October 24, 2021

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Learnings from the 2nd wave of COVID: PSA plants could be the answer to battle Supply and Purity challenges in Medical Oxygen

  • The author of this article is Mark Mathew, COO, NF Healthcare India

Even as we come to terms with the aftermath of the COVID 19 pandemic and continue to face the uncertainty of a third wave, the tragedy and the lessons of the 2nd wave that hit a peak in Apr-May 2021, are fresh in our minds. Among all the other things, a scarcity of oxygen was the key point that could have helped prevent a lot of COVID related fatalities. According to government officials, the demand for medical oxygen in the country peaked to nearly 9,000 MT in the second COVID wave as compared to the maximum requirement of 3,095 MT during the first wave. During these waves, a lot of medical oxygen during the pandemic was created by converting industrial oxygen to medical standards to meet the increasing demand. Hence the issues of purity, transport and consistent availability remained a challenge. To tackle this, hospitals and medical centres dealing with COVID patients, who traditionally used Oxygen Cylinders through contractual arrangements with suppliers, are now being urged by the state governments to set up PSA (Pressure Swing Adsorption) Oxygen Plants in wake of future crisis.

PSA is a technology which separates oxygen from compressed air provided as an input to the system and filters out waste gases (mainly Nitrogen) to the atmosphere through an exhaust. The resulting oxygen is in highly concentrated form with purity levels up to 93% and high pressure sufficient of up to 6 bars to run all life-saving equipment like Ventilators & BiPAP machines. This also ensures a continuous 24 hours oxygen supply. PSA Oxygen plants can supply Medical Oxygen from as low as 8LPM (Litres per minute) upto 1000 LPM (Litres per minute) and can hence cater to the requirements of individuals to Large Hospitals

Let us understand the benefits of setting up a PSA Oxygen generator Vs Sourcing Medical Oxygen Cylinders from suppliers, and how purity and consistency are the key differentiators:

  • Safer: PSA systems eliminate transportation risks and help maintain peak hour consumption
  • Purity: With a guarantee of 93%+ 3% purity, the PSA technology helps achieve excellent grade of medical oxygen, that is generated at the venue, eliminating any chances of contamination. However, one cannot assure purity of oxygen in cylinder, being supplied from unorganized suppliers.
  • Volume losses/ wastage: It is a known fact that in Oxygen cylinders, there is volume loss of 10% during change over due to pressure differences. There is no such volume loss with PSA systems, ensuring optimal use of all oxygen that is generated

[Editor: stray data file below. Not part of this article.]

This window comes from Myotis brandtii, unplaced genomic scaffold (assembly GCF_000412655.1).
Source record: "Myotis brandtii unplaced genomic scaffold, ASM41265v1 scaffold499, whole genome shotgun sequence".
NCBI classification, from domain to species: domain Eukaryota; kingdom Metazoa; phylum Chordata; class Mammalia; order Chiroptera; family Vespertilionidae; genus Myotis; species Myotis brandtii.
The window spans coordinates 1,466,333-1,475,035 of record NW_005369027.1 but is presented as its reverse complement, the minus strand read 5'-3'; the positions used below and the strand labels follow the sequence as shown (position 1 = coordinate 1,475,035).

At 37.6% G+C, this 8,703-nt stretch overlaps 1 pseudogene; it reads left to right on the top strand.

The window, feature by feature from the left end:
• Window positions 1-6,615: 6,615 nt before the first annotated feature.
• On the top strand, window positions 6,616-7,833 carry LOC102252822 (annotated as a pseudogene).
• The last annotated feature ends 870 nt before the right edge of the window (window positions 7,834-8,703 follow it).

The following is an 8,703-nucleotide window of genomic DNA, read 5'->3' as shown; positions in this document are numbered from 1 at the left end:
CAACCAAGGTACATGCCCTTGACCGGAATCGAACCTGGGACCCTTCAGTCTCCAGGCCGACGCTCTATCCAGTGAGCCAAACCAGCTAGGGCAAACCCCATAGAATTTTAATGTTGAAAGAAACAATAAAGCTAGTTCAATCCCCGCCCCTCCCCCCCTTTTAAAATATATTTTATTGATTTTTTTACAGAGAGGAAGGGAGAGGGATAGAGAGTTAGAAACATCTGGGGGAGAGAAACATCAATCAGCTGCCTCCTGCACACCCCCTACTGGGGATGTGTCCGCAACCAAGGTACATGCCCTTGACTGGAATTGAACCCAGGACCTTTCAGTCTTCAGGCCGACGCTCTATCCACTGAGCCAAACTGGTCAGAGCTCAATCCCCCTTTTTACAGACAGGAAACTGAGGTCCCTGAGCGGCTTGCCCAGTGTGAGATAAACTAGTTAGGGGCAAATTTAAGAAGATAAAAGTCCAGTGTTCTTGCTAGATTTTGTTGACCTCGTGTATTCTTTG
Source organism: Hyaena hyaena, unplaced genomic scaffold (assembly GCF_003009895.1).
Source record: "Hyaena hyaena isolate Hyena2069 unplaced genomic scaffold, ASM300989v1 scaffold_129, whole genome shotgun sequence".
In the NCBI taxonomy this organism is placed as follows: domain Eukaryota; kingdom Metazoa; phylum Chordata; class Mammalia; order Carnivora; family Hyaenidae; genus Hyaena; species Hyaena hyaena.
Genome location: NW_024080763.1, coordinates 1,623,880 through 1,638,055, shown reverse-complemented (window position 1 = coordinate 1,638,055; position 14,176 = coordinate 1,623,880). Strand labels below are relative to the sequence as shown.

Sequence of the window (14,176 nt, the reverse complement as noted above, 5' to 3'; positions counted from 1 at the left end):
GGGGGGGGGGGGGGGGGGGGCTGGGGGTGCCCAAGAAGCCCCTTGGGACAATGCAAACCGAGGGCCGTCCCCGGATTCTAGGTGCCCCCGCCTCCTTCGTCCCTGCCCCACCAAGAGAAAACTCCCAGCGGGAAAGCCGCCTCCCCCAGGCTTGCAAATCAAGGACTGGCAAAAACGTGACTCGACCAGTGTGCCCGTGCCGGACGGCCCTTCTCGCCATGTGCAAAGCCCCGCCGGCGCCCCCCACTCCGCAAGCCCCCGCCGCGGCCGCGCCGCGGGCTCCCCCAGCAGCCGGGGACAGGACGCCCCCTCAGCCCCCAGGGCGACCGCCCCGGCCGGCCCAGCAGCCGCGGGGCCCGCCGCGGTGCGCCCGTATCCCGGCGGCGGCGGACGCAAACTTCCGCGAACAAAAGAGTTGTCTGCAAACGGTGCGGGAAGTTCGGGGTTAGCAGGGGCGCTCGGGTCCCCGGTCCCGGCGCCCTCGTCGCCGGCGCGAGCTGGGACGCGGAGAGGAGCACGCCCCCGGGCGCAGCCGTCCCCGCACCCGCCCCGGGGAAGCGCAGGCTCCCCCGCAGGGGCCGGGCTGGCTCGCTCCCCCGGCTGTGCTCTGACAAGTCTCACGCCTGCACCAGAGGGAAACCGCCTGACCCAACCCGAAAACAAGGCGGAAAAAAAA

• Manpower issues: Medical oxygen cylinders demand continuous manpower to monitor and change cylinder banks in rotating shifts. PSA systems are automated and do not require constant handling.
  • Economical: Although the initial investment of PSA oxygen plants may seem to be high, in the long run, it is economical such that even a small hospital will be able to recover their costs within 1 year of continuous usage
  • Agile: PSA Oxygen systems allow an array of customisations that can help hospitals or users to modify operational output based on changing demand.
  • Compact: Most of the PSA Oxygen systems need minimal space to install and don’t need any structural changes or rearrangement of the layout, in a space where they are set up.

However, there are a few things that medical institutes need to keep in mind before purchasing a PSA Oxygen Plant. For instance, Currently, there are lot of local players who basically work as assemblers of PSA Oxygen plants. They get most of their spare parts from different countries like China, USA or Europe and are able to make a complete PSA Oxygen Plant in India. These assemblers will ensure that the product is supplied and installed at a hospital or medical institute. However, their service capability is always a question mark. Hence, it is always good to look for original manufacturers rather than assemblers.

Medical institutions should also look at the internal compressors used in these plants. They should look at only those manufacturers which use Oil less compressors in their plants, which ensures that there is no possibility of Oil Vapours in Oxygen produced. This also results in min noise level which ensures that there is least disturbance to the staff and patients.

Other factor hospitals should consider is electricity consumption of these medical oxygen plants. There are a few PSA oxygen plants which consume low power and work on single phase supply of 220V. This not only helps in cost savings in long run, but also helps in better ROI.

In conclusion, Hospitals and COVID Care centres need to now be better prepared to ensure we do not face the same problem of shortage of oxygen, as we did in early 2021.